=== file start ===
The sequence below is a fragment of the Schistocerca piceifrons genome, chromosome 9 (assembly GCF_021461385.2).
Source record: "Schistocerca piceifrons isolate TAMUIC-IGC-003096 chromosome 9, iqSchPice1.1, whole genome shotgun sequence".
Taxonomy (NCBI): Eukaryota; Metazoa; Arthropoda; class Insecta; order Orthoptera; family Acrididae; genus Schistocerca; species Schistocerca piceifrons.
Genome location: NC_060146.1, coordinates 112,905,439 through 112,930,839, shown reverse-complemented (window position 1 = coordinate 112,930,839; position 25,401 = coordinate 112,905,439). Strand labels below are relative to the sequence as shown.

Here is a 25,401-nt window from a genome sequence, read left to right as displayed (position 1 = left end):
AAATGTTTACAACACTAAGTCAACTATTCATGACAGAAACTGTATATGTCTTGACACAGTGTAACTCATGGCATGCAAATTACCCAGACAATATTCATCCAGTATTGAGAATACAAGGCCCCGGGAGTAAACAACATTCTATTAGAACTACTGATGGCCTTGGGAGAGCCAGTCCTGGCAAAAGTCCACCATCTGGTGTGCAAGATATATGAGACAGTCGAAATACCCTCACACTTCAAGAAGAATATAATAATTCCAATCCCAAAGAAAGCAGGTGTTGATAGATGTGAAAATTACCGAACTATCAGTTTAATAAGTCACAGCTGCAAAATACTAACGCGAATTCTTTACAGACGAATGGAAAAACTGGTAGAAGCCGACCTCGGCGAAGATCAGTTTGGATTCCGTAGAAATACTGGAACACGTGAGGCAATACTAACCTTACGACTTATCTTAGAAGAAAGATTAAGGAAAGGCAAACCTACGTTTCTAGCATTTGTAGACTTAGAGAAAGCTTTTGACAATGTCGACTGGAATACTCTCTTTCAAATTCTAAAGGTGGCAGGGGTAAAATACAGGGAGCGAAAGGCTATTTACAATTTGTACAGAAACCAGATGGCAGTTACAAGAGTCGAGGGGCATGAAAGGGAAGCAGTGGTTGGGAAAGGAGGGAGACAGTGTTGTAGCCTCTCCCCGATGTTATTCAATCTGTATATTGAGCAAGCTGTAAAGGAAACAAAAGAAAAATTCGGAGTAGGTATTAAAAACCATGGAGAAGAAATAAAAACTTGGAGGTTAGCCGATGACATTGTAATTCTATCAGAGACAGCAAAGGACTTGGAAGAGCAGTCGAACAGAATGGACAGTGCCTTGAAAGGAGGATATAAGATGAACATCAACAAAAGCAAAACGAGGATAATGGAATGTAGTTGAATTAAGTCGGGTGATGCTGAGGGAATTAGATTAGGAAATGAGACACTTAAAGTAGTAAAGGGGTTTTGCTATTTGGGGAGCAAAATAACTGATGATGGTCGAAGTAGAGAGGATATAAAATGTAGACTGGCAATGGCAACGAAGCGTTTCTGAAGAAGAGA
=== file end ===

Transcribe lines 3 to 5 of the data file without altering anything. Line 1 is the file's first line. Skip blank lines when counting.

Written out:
Taxonomy (NCBI): Eukaryota; Metazoa; Arthropoda; class Insecta; order Orthoptera; family Acrididae; genus Schistocerca; species Schistocerca piceifrons.
Genome location: NC_060146.1, coordinates 112,905,439 through 112,930,839, shown reverse-complemented (window position 1 = coordinate 112,930,839; position 25,401 = coordinate 112,905,439). Strand labels below are relative to the sequence as shown.

Here is a 25,401-nt window from a genome sequence, read left to right as displayed (position 1 = left end):